Delays to NHS Future Operating Model Supply Chain Contracts

What’s going on with the NHS / Department of Health “Future Operating Model*” programme?

The NHS Supply Chain website last week published an article titled “Intelligent Client Coordinator of NHS Supply Chain” which if you believe titles should tell you something about what is to come, singularly fails to meet its objective. The article then started by saying that the Intelligent Client Coordinator (ICC) “went live on 1 April 2018. It is the management function of the new NHS Supply Chain operating model, previously known as the Future Operating Model”.

*So we need to start talking about NHS Supply Chain or NHSSC again rather than the FOM, I guess. But tucked away at the end of the briefing,  which in general is a pretty clear outline of what is going on with FOM – sorry, NHSSC - was this.

“The Department of Health and Social Care has decided to extend the current contract, only so far as it applies to the enabling services, Logistics, Information Technology and Transactional Services, with the incumbent DHL, beyond October 2018. The extension will result in phased operational service commencement dates for these services over a period of 6 months. Additionally, the Department of Health and Social Care has decided to perform the Transactional Services in house as a single financial management structure, delivered centrally, post contract extension”.

Those are not insignificant issues, we would suggest. There are often commercial implications with extending contracts; if the new set-up was expected to be more cost-effective, then delays mean those benefits are not realised for some time (and if the new approach isn’t better value, then why are you doing it?).

There could even be a legal complaint; you aren’t supposed to extend contracts unless there is some really good reason.  Generally, it should be only where unforeseen circumstances or events drive an extension – your own incompetence as a contracting authority is not a good enough excuse for extension under EU regulations. However, many public sector bodies (including Crown Commercial Service for instance) regularly ignore that element of the regulations and we can’t remember any real action ever taken by the Commission or unhappy suppliers in such cases.

We’re not quite clear what this business about keeping the transactional services work, chiefly invoicing, in-house means either. Did nobody bid? Or if in-house is the best option, should that not have been sorted out during the previous stage?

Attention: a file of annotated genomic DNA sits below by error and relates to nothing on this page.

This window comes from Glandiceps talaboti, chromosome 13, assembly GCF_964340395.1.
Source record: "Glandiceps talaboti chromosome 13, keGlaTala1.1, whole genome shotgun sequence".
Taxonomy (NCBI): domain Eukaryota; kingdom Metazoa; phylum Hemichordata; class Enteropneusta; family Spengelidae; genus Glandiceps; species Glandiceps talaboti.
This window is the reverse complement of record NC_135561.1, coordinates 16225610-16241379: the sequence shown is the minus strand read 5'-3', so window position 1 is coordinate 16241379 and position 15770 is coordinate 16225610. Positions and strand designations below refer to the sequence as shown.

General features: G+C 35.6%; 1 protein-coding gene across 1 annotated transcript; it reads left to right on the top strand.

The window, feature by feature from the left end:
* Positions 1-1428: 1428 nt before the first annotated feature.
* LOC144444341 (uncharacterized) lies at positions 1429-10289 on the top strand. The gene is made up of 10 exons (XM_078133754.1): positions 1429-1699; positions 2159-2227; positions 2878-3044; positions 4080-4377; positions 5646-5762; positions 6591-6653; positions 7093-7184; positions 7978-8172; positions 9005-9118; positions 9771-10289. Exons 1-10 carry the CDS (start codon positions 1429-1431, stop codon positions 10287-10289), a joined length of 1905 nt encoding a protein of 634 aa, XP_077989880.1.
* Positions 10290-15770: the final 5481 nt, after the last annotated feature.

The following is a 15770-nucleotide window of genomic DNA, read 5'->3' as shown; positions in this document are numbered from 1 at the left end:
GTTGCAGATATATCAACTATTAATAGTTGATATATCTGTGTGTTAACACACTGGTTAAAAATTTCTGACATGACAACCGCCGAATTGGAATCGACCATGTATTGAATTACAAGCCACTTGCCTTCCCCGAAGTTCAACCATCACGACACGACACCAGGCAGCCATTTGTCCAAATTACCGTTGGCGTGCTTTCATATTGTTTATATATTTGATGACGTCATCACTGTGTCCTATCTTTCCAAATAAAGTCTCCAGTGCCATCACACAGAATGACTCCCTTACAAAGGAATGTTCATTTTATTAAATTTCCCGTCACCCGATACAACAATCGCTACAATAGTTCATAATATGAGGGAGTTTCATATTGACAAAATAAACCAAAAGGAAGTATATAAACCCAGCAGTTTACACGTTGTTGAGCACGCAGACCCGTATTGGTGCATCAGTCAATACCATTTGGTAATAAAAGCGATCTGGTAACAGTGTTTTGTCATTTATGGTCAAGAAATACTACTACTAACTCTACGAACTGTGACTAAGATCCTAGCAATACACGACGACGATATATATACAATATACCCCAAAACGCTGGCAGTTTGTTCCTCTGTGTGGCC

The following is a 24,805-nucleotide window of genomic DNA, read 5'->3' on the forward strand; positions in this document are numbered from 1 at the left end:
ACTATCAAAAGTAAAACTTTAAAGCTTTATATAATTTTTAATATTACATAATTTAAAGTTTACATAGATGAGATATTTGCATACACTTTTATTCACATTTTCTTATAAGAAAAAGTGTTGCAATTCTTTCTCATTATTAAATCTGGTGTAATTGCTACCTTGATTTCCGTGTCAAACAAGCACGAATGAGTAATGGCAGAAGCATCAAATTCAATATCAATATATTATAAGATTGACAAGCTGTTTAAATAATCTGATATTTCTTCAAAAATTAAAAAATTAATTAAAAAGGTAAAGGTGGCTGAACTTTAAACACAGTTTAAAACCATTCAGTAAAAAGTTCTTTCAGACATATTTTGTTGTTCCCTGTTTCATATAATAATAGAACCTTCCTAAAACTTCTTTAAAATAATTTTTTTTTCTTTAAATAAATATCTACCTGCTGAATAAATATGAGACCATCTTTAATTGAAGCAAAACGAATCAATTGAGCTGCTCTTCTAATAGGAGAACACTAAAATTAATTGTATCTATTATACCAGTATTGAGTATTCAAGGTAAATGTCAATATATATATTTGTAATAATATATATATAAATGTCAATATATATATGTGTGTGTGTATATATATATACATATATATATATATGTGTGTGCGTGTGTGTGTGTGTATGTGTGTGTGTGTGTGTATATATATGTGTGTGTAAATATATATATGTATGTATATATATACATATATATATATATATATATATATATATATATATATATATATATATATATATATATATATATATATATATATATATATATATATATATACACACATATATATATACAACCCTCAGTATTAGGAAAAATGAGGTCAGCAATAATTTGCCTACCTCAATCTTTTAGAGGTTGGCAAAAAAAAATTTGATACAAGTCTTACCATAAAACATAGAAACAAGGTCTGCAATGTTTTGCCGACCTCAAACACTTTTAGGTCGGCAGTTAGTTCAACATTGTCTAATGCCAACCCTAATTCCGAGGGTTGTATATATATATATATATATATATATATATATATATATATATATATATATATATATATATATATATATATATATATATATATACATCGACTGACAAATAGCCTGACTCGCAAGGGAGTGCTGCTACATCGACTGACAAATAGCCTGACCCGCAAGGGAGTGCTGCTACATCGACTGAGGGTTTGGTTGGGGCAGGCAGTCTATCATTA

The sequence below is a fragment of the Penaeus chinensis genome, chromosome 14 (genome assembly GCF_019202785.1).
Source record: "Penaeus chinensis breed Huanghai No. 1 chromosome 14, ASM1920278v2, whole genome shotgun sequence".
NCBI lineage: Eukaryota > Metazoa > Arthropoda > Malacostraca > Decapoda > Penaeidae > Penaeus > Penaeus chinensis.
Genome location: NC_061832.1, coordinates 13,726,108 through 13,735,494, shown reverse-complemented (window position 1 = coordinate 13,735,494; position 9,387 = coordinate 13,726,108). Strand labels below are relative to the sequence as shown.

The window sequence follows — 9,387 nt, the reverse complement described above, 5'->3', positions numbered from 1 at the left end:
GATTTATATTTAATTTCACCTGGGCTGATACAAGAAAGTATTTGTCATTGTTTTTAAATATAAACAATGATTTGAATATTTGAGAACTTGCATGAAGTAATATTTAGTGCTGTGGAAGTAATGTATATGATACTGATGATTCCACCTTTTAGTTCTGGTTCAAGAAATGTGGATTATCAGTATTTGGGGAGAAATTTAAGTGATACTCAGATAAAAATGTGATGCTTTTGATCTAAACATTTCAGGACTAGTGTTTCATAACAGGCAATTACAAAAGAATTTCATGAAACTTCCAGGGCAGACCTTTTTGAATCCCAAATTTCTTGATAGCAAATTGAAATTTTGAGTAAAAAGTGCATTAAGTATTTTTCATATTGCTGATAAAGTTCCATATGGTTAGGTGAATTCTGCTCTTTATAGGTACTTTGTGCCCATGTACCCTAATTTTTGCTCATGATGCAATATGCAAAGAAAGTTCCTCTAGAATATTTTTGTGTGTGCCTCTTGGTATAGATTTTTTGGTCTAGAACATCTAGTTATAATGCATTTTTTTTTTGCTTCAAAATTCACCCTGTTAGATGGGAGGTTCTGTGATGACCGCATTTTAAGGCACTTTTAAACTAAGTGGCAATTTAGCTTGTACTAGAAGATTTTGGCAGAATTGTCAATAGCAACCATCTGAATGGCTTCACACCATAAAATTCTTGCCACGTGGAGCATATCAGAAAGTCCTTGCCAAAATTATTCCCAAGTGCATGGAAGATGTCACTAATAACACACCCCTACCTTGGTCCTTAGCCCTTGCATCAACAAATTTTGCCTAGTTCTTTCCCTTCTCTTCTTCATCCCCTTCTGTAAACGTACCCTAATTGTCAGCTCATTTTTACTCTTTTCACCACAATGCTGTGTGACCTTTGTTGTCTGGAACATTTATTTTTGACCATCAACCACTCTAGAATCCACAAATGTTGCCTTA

But why is all this delayed? That is the main worry. Often a delay indicates some underpinning flaw in the strategy, or a procurement process that has gone wrong and has to be re-run, or some other problem. Has the technology contract proved tricky in some way? I think everyone assumes that DHL will win the Logistics contract – perhaps this is a tactical delay because the Department does not want to announce a DHL win while the Kentucky Fried Chicken fiasco is still fresh in people’s minds.

Anyway, these days are rarely just “we’re running a bit late” in our experience. What is going on behind the scenes, we wonder – anyone like to tell us?

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Voices (2)

  1. NHS Buyer:

    Well, I don’t know what to say.
    Well, actually I do.
    And you’ve touched on it.
    One can well imagine the DoH ‘Procurement Minister’ staring at the final business case for logistics which contains the award of the contract to the bidder that was most likely to win it – DHL.
    The Minister can imagine the disbelieving reactions of colleagues, clinicians, voters, constituents, relatives, close friends [fill in any blanks] when the news is released and the story eventually ends up in Private Eye along the puns and headlines “DoH in a flap as they….” or “Ministers get a grilling as they…” or “NHS trusts about to be completely plucked as they….” or “Poor supply chain strategy coming home to roost as they…” award the logistics contract for the supply of mission critical products to hospitals to the company which ballsed-up the delivery of mission critical chicken giblets to KFC outlets. (Ok, this resulted in near mass starvation in many northern towns, and Southend, but you get my point.)
    One can well imagine that they didn’t build into their contingency plans the Minister’s reaction of “Pluck you, I’m not signing off this” and everything is promptly pushed back.
    He would have to avoid every KFC in the country to avoid being photographed with one.
    Or even crossing the road.

    1. Dan:

      Some great puns there – well done – but I actually laughed hardest at the idea of a procurement minister.

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